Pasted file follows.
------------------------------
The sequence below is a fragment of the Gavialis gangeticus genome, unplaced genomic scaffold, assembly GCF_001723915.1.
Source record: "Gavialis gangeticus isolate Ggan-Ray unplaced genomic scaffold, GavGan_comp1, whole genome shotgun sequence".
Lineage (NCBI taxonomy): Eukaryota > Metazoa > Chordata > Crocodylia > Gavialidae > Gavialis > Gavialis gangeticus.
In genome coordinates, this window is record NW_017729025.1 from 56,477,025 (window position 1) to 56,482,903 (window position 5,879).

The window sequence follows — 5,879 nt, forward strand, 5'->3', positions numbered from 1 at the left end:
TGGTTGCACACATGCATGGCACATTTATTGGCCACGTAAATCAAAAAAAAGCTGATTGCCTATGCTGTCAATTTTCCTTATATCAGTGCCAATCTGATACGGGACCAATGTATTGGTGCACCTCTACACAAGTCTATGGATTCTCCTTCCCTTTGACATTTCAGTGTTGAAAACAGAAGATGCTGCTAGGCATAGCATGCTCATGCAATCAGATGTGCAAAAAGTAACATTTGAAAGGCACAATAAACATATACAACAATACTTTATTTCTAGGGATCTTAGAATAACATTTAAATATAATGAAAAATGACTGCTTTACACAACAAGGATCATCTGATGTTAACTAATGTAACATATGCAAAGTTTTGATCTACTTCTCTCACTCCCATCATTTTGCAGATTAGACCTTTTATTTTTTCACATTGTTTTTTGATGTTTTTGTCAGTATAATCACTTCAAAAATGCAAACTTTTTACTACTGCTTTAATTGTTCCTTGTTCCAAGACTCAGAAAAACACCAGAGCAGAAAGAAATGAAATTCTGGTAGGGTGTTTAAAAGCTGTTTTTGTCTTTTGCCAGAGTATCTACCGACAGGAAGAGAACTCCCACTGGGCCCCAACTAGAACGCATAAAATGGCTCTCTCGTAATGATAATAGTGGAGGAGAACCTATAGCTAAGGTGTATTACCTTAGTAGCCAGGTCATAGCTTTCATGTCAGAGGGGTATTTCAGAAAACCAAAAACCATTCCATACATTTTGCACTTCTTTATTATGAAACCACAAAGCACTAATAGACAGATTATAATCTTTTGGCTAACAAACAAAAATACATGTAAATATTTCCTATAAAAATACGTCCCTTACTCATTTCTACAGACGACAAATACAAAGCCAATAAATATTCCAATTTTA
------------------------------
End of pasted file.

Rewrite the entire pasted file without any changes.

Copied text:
The sequence below is a fragment of the Gavialis gangeticus genome, unplaced genomic scaffold, assembly GCF_001723915.1.
Source record: "Gavialis gangeticus isolate Ggan-Ray unplaced genomic scaffold, GavGan_comp1, whole genome shotgun sequence".
Lineage (NCBI taxonomy): Eukaryota > Metazoa > Chordata > Crocodylia > Gavialidae > Gavialis > Gavialis gangeticus.
In genome coordinates, this window is record NW_017729025.1 from 56,477,025 (window position 1) to 56,482,903 (window position 5,879).

The window sequence follows — 5,879 nt, forward strand, 5'->3', positions numbered from 1 at the left end:
TGGTTGCACACATGCATGGCACATTTATTGGCCACGTAAATCAAAAAAAAGCTGATTGCCTATGCTGTCAATTTTCCTTATATCAGTGCCAATCTGATACGGGACCAATGTATTGGTGCACCTCTACACAAGTCTATGGATTCTCCTTCCCTTTGACATTTCAGTGTTGAAAACAGAAGATGCTGCTAGGCATAGCATGCTCATGCAATCAGATGTGCAAAAAGTAACATTTGAAAGGCACAATAAACATATACAACAATACTTTATTTCTAGGGATCTTAGAATAACATTTAAATATAATGAAAAATGACTGCTTTACACAACAAGGATCATCTGATGTTAACTAATGTAACATATGCAAAGTTTTGATCTACTTCTCTCACTCCCATCATTTTGCAGATTAGACCTTTTATTTTTTCACATTGTTTTTTGATGTTTTTGTCAGTATAATCACTTCAAAAATGCAAACTTTTTACTACTGCTTTAATTGTTCCTTGTTCCAAGACTCAGAAAAACACCAGAGCAGAAAGAAATGAAATTCTGGTAGGGTGTTTAAAAGCTGTTTTTGTCTTTTGCCAGAGTATCTACCGACAGGAAGAGAACTCCCACTGGGCCCCAACTAGAACGCATAAAATGGCTCTCTCGTAATGATAATAGTGGAGGAGAACCTATAGCTAAGGTGTATTACCTTAGTAGCCAGGTCATAGCTTTCATGTCAGAGGGGTATTTCAGAAAACCAAAAACCATTCCATACATTTTGCACTTCTTTATTATGAAACCACAAAGCACTAATAGACAGATTATAATCTTTTGGCTAACAAACAAAAATACATGTAAATATTTCCTATAAAAATACGTCCCTTACTCATTTCTACAGACGACAAATACAAAGCCAATAAATATTCCAATTTTA